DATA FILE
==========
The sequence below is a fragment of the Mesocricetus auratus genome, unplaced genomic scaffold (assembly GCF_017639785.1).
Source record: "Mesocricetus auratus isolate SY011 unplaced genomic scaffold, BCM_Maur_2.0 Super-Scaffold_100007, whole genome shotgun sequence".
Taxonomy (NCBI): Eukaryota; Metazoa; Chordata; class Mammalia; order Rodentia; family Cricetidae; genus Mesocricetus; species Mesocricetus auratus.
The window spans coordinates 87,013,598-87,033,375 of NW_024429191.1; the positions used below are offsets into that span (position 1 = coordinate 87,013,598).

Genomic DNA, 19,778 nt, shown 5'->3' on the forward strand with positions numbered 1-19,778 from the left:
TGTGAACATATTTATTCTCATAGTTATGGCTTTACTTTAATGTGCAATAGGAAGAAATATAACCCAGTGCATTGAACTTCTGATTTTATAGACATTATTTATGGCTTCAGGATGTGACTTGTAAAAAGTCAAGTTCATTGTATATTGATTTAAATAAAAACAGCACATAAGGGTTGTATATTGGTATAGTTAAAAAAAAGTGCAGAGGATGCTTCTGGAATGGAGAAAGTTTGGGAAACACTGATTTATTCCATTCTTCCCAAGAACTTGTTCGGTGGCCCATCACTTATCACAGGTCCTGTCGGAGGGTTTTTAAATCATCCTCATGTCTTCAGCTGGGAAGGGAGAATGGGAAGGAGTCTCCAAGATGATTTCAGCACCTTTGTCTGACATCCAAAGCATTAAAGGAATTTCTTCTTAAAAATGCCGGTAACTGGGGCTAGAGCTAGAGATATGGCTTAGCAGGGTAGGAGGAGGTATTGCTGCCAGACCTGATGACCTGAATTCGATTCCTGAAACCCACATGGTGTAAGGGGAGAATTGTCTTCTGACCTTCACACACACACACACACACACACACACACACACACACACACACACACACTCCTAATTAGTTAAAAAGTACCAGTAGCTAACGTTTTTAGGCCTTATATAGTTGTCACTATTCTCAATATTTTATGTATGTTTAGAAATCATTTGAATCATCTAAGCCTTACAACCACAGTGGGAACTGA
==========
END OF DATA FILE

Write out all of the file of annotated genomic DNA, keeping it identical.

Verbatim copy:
The sequence below is a fragment of the Mesocricetus auratus genome, unplaced genomic scaffold (assembly GCF_017639785.1).
Source record: "Mesocricetus auratus isolate SY011 unplaced genomic scaffold, BCM_Maur_2.0 Super-Scaffold_100007, whole genome shotgun sequence".
Taxonomy (NCBI): Eukaryota; Metazoa; Chordata; class Mammalia; order Rodentia; family Cricetidae; genus Mesocricetus; species Mesocricetus auratus.
The window spans coordinates 87,013,598-87,033,375 of NW_024429191.1; the positions used below are offsets into that span (position 1 = coordinate 87,013,598).

Genomic DNA, 19,778 nt, shown 5'->3' on the forward strand with positions numbered 1-19,778 from the left:
TGTGAACATATTTATTCTCATAGTTATGGCTTTACTTTAATGTGCAATAGGAAGAAATATAACCCAGTGCATTGAACTTCTGATTTTATAGACATTATTTATGGCTTCAGGATGTGACTTGTAAAAAGTCAAGTTCATTGTATATTGATTTAAATAAAAACAGCACATAAGGGTTGTATATTGGTATAGTTAAAAAAAAGTGCAGAGGATGCTTCTGGAATGGAGAAAGTTTGGGAAACACTGATTTATTCCATTCTTCCCAAGAACTTGTTCGGTGGCCCATCACTTATCACAGGTCCTGTCGGAGGGTTTTTAAATCATCCTCATGTCTTCAGCTGGGAAGGGAGAATGGGAAGGAGTCTCCAAGATGATTTCAGCACCTTTGTCTGACATCCAAAGCATTAAAGGAATTTCTTCTTAAAAATGCCGGTAACTGGGGCTAGAGCTAGAGATATGGCTTAGCAGGGTAGGAGGAGGTATTGCTGCCAGACCTGATGACCTGAATTCGATTCCTGAAACCCACATGGTGTAAGGGGAGAATTGTCTTCTGACCTTCACACACACACACACACACACACACACACACACACACACACACACACACTCCTAATTAGTTAAAAAGTACCAGTAGCTAACGTTTTTAGGCCTTATATAGTTGTCACTATTCTCAATATTTTATGTATGTTTAGAAATCATTTGAATCATCTAAGCCTTACAACCACAGTGGGAACTGA